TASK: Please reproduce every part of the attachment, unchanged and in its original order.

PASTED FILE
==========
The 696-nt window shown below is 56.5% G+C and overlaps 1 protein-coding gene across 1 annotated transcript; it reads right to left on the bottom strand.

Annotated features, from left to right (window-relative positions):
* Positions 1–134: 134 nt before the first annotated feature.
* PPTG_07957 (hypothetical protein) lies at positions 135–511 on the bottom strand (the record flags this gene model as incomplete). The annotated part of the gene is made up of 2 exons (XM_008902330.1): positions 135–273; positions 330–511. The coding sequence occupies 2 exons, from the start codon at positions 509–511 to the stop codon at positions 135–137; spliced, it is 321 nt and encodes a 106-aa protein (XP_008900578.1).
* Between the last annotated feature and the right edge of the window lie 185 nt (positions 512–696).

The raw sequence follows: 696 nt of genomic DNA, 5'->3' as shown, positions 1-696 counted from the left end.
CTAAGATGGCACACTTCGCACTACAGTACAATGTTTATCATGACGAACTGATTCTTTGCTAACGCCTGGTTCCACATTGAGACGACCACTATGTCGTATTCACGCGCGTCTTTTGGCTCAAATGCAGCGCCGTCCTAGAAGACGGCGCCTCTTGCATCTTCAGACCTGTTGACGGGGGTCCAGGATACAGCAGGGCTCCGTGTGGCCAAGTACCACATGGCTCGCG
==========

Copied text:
The 696-nt window shown below is 56.5% G+C and overlaps 1 protein-coding gene across 1 annotated transcript; it reads right to left on the bottom strand.

Annotated features, from left to right (window-relative positions):
* Positions 1–134: 134 nt before the first annotated feature.
* PPTG_07957 (hypothetical protein) lies at positions 135–511 on the bottom strand (the record flags this gene model as incomplete). The annotated part of the gene is made up of 2 exons (XM_008902330.1): positions 135–273; positions 330–511. The coding sequence occupies 2 exons, from the start codon at positions 509–511 to the stop codon at positions 135–137; spliced, it is 321 nt and encodes a 106-aa protein (XP_008900578.1).
* Between the last annotated feature and the right edge of the window lie 185 nt (positions 512–696).

The raw sequence follows: 696 nt of genomic DNA, 5'->3' as shown, positions 1-696 counted from the left end.
CTAAGATGGCACACTTCGCACTACAGTACAATGTTTATCATGACGAACTGATTCTTTGCTAACGCCTGGTTCCACATTGAGACGACCACTATGTCGTATTCACGCGCGTCTTTTGGCTCAAATGCAGCGCCGTCCTAGAAGACGGCGCCTCTTGCATCTTCAGACCTGTTGACGGGGGTCCAGGATACAGCAGGGCTCCGTGTGGCCAAGTACCACATGGCTCGCG